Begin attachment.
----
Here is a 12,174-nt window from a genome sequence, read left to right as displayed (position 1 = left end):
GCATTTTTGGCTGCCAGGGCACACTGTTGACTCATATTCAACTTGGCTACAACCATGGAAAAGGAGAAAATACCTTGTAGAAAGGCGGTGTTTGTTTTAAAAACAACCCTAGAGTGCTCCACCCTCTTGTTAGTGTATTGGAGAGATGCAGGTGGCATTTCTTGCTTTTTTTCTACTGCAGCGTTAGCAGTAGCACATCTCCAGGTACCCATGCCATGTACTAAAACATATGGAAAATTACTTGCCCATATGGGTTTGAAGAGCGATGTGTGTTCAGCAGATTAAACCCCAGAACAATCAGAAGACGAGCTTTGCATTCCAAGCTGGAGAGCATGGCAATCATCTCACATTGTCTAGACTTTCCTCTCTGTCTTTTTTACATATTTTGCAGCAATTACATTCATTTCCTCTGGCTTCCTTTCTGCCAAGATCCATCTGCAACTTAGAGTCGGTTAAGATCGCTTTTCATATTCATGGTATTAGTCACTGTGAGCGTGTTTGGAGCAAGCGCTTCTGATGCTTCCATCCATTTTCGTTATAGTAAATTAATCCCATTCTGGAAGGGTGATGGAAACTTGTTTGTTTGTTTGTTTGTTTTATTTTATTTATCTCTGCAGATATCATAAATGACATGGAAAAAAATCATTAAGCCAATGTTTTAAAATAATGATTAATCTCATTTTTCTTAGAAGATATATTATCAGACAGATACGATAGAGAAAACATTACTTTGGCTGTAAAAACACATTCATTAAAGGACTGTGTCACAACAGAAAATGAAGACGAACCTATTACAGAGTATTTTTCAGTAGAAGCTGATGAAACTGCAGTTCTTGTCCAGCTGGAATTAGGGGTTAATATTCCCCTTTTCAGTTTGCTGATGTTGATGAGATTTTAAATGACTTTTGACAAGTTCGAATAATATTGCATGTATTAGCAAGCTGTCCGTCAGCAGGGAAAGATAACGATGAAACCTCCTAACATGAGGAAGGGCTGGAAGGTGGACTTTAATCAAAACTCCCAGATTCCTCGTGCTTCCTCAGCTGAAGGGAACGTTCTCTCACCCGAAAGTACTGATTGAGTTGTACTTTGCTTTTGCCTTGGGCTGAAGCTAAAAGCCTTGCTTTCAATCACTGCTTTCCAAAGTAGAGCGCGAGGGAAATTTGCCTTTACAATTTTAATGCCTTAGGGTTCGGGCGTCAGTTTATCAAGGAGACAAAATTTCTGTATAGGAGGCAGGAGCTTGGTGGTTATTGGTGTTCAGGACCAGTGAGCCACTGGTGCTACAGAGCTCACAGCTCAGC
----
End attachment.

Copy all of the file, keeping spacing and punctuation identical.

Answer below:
Here is a 12,174-nt window from a genome sequence, read left to right as displayed (position 1 = left end):
GCATTTTTGGCTGCCAGGGCACACTGTTGACTCATATTCAACTTGGCTACAACCATGGAAAAGGAGAAAATACCTTGTAGAAAGGCGGTGTTTGTTTTAAAAACAACCCTAGAGTGCTCCACCCTCTTGTTAGTGTATTGGAGAGATGCAGGTGGCATTTCTTGCTTTTTTTCTACTGCAGCGTTAGCAGTAGCACATCTCCAGGTACCCATGCCATGTACTAAAACATATGGAAAATTACTTGCCCATATGGGTTTGAAGAGCGATGTGTGTTCAGCAGATTAAACCCCAGAACAATCAGAAGACGAGCTTTGCATTCCAAGCTGGAGAGCATGGCAATCATCTCACATTGTCTAGACTTTCCTCTCTGTCTTTTTTACATATTTTGCAGCAATTACATTCATTTCCTCTGGCTTCCTTTCTGCCAAGATCCATCTGCAACTTAGAGTCGGTTAAGATCGCTTTTCATATTCATGGTATTAGTCACTGTGAGCGTGTTTGGAGCAAGCGCTTCTGATGCTTCCATCCATTTTCGTTATAGTAAATTAATCCCATTCTGGAAGGGTGATGGAAACTTGTTTGTTTGTTTGTTTGTTTTATTTTATTTATCTCTGCAGATATCATAAATGACATGGAAAAAAATCATTAAGCCAATGTTTTAAAATAATGATTAATCTCATTTTTCTTAGAAGATATATTATCAGACAGATACGATAGAGAAAACATTACTTTGGCTGTAAAAACACATTCATTAAAGGACTGTGTCACAACAGAAAATGAAGACGAACCTATTACAGAGTATTTTTCAGTAGAAGCTGATGAAACTGCAGTTCTTGTCCAGCTGGAATTAGGGGTTAATATTCCCCTTTTCAGTTTGCTGATGTTGATGAGATTTTAAATGACTTTTGACAAGTTCGAATAATATTGCATGTATTAGCAAGCTGTCCGTCAGCAGGGAAAGATAACGATGAAACCTCCTAACATGAGGAAGGGCTGGAAGGTGGACTTTAATCAAAACTCCCAGATTCCTCGTGCTTCCTCAGCTGAAGGGAACGTTCTCTCACCCGAAAGTACTGATTGAGTTGTACTTTGCTTTTGCCTTGGGCTGAAGCTAAAAGCCTTGCTTTCAATCACTGCTTTCCAAAGTAGAGCGCGAGGGAAATTTGCCTTTACAATTTTAATGCCTTAGGGTTCGGGCGTCAGTTTATCAAGGAGACAAAATTTCTGTATAGGAGGCAGGAGCTTGGTGGTTATTGGTGTTCAGGACCAGTGAGCCACTGGTGCTACAGAGCTCACAGCTCAGC